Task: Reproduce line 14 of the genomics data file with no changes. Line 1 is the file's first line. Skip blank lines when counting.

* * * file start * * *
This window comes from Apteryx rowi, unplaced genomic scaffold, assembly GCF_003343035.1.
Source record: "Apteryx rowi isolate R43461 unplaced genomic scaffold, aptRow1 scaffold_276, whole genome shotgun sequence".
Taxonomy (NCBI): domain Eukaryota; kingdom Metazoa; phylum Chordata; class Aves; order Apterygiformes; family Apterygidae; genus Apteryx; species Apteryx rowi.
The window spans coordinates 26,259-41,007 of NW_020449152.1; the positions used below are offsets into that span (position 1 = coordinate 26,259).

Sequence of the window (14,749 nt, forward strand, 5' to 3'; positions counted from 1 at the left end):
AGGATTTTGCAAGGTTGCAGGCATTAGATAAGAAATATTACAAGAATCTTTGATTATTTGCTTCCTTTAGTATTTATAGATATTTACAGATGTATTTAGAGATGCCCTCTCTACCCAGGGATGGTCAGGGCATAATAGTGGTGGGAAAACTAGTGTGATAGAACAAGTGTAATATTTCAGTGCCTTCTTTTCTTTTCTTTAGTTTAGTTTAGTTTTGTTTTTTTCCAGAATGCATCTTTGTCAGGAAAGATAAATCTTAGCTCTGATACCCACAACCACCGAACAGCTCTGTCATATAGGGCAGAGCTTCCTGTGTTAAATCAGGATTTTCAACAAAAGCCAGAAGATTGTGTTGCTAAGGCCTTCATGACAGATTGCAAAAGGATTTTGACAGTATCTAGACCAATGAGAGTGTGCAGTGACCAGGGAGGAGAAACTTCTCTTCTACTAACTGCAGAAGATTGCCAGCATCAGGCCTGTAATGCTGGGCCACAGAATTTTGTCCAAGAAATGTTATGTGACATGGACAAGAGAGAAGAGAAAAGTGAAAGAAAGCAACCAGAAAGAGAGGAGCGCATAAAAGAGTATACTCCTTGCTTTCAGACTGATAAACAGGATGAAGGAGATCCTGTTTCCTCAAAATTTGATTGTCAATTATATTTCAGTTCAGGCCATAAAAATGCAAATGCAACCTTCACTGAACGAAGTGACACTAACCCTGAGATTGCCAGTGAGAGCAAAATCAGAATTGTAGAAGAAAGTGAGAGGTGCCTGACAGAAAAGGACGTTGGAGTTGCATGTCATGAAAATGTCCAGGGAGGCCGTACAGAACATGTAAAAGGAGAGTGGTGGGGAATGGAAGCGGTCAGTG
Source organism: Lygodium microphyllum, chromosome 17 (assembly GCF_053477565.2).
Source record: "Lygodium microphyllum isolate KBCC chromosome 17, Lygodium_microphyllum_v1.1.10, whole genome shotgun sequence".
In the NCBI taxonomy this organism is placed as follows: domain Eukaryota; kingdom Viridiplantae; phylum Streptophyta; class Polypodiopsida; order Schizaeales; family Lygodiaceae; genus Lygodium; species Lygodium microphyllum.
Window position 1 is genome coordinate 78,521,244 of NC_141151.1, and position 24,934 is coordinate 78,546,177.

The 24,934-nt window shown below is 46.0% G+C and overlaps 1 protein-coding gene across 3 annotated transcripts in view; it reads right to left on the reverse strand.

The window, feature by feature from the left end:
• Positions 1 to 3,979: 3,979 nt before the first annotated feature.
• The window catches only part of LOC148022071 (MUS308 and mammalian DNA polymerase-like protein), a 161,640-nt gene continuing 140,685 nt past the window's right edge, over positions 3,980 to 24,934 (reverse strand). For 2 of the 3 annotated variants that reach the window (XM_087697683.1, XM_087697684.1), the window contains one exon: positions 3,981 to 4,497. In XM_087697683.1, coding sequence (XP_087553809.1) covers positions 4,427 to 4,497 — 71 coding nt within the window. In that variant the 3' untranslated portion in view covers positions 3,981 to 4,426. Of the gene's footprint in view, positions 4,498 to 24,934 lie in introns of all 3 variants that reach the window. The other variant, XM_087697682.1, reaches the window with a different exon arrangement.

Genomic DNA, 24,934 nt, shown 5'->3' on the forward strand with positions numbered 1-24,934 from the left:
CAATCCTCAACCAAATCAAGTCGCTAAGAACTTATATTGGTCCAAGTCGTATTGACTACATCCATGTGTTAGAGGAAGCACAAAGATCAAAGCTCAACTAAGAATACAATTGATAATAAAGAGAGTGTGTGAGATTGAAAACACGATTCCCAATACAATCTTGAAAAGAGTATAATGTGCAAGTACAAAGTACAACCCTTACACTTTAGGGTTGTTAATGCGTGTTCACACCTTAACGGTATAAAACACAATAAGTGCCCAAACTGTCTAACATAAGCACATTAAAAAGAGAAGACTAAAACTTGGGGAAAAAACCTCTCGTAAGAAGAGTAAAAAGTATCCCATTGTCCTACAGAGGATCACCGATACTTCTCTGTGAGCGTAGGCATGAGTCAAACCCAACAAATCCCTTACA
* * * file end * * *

• The window catches only part of LOC148022071 (MUS308 and mammalian DNA polymerase-like protein), a 161,640-nt gene continuing 140,685 nt past the window's right edge, over positions 3,980 to 24,934 (reverse strand). For 2 of the 3 annotated variants that reach the window (XM_087697683.1, XM_087697684.1), the window contains one exon: positions 3,981 to 4,497. In XM_087697683.1, coding sequence (XP_087553809.1) covers positions 4,427 to 4,497 — 71 coding nt within the window. In that variant the 3' untranslated portion in view covers positions 3,981 to 4,426. Of the gene's footprint in view, positions 4,498 to 24,934 lie in introns of all 3 variants that reach the window. The other variant, XM_087697682.1, reaches the window with a different exon arrangement.